reproduction is less seasonal and tied to patterns of
precipitation. Although fawns have been observed
every month of the year in St. Croix, the rutting
(mating) season generally begins in May and June,
after the wet season commences, and runs through
September. The gestation period of the doe runs
from 205 to 212 days, so fawning commences in
November and continues into February. Yearling
and two-year-old does having their first young
generally have only one fawn. Providing adequate
food availability, a mature doe (three years old)
has a pair of fawns every year. Food availability is
the driving factor that decides how many offspring
will be born in the following year.
Deer do not make nests. When a doe is
ready to give birth, she chooses a safe place in
heavy brush, high grass or a cane field where the
fawns remain until they are well developed.
Unlike sheep or goats, which huddle together, the
fawns are always separated by a short distance.
Fawns weigh about 3 to 3-1/2 pounds at birth.
They are generally a brightly colored bay or
reddish yellow, and spotted with white, which
fades away at about four months. Combined with
having very little or no scent, they are well hidden
from possible predators. Mothers rarely stray far
from the fawns, so please do not "rescue"
abandoned fawns. The mother is usually nearby
and is waiting until it is safe to come back. The
mother visits them at least half a dozen times a
day. Usually she rests some distance from them,
apparently to reduce the risk of saturating them
with her own body odor, yet close enough to hear
any squeak they might make. At night she may
rest with them to keep them warm.
Deer may be extremely prolific. When
protected within a suitable habitat, there can be a
rapid increase in population. Under the most
favorable circumstances, deer populations may


increase by as much as 25 to 30 percent of their
number per year.
Only the males exhibit antlers, which are
shed annually, during September-November. New
antlers are soft and sensitive, and are susceptible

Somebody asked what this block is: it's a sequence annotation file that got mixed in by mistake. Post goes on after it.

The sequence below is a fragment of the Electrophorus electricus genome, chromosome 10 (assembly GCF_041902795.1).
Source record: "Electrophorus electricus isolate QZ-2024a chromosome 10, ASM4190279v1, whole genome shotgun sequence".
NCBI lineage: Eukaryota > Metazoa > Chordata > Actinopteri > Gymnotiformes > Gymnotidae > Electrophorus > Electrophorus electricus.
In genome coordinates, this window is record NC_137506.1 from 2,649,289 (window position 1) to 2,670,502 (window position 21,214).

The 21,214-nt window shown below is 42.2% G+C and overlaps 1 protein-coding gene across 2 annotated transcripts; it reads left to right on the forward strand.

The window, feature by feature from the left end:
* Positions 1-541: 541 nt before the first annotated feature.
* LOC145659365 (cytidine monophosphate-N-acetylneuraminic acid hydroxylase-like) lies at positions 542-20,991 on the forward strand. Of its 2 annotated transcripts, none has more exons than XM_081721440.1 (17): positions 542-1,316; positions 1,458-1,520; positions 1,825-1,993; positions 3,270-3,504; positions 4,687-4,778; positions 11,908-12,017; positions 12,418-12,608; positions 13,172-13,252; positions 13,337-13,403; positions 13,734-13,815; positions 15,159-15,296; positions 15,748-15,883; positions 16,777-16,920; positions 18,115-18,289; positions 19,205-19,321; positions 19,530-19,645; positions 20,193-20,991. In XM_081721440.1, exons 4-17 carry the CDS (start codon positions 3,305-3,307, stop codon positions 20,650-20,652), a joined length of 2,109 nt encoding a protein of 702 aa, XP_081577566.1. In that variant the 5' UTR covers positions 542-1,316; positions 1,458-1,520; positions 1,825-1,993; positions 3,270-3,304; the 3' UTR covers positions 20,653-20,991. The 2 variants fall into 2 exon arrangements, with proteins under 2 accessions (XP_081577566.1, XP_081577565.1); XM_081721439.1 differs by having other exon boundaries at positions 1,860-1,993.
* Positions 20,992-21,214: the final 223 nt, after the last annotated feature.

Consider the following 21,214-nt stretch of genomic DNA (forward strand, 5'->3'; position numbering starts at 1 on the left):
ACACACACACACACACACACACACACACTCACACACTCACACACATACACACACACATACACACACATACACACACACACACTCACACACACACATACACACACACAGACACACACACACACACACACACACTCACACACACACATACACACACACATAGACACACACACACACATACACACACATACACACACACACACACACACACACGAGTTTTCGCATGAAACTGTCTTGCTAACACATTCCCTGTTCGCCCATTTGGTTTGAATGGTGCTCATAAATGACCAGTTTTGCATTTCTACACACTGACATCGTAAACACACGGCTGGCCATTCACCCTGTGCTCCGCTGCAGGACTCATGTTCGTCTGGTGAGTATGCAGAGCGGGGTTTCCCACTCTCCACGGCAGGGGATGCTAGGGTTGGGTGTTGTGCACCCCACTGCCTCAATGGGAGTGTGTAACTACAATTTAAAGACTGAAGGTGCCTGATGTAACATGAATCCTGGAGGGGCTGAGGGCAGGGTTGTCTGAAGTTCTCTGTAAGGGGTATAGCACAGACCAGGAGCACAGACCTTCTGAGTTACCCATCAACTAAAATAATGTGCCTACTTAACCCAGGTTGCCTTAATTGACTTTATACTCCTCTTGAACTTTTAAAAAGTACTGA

to damage. When antlers mature, at about six
months, they are covered with a hairy skin
referred to as "velvet." To polish the antlers for
fighting and rutting, the velvet is scraped off
against small trees which are often damaged.
THREATS Deer have no natural predators in
the Virgin Islands, however they are sometimes
hunted by humans, especially in the past (hunting
deer is now illegal); attacked by dogs; and are
occasionally struck by vehicles. They can host
ticks that carry cattle fever.
Deer hooves and antlers can be very sharp
and cause injury to others. They are also big
enough to cause serious damage to you or your car
if you accidentally hit one. Please drive with
caution when in areas with a lot of deer especially
during the fall rutting season.

What you can do to HELP
1. DO NOT "RESCUE" ABANDONED
FAWNS. The mother is usually nearby and is
merely waiting until it is safe to come back.
2. Deer hooves and antlers can be very sharp and
can seriously injure to you if you try and assist
an injured animal. Please call your local
animal shelter for assistance.
3. Remember it is illegal to take, catch, possess,
injure, harass, or kill any indigenous species
The only exceptions are for people holding
valid permits from the Division of Fish and
Wildlife. It is currently illegal to hunt deer in
the Virgin Islands.
4. For more information on this and other
animals in the Virgin Islands, please visit our
website at:
www.vifishandwildlife.com
By Donna Griffin, William Coles, and Floyd Hayes 2003.
THIS PUBLICATION WAS PRODUCED WITH
FUNDS FROM THE WILDLIFE CONSERVATION
AND RESTORATION PROGRAM (WCRP).
FOR MORE INFORMATION ON OUR NATIVE
ANIMALS CONTACT
DIVISION OF FISH AND WILDLIFE
6291 ESTATE NAZARETH, 101,
ST. THOMAS, VI 00802
PHONE 340-775-6762 FAX 340-775-3972
or
45 MARS HILL, ST. CROIX, VI 00840
PHONE 340-772-1955 FAX 340-772-3227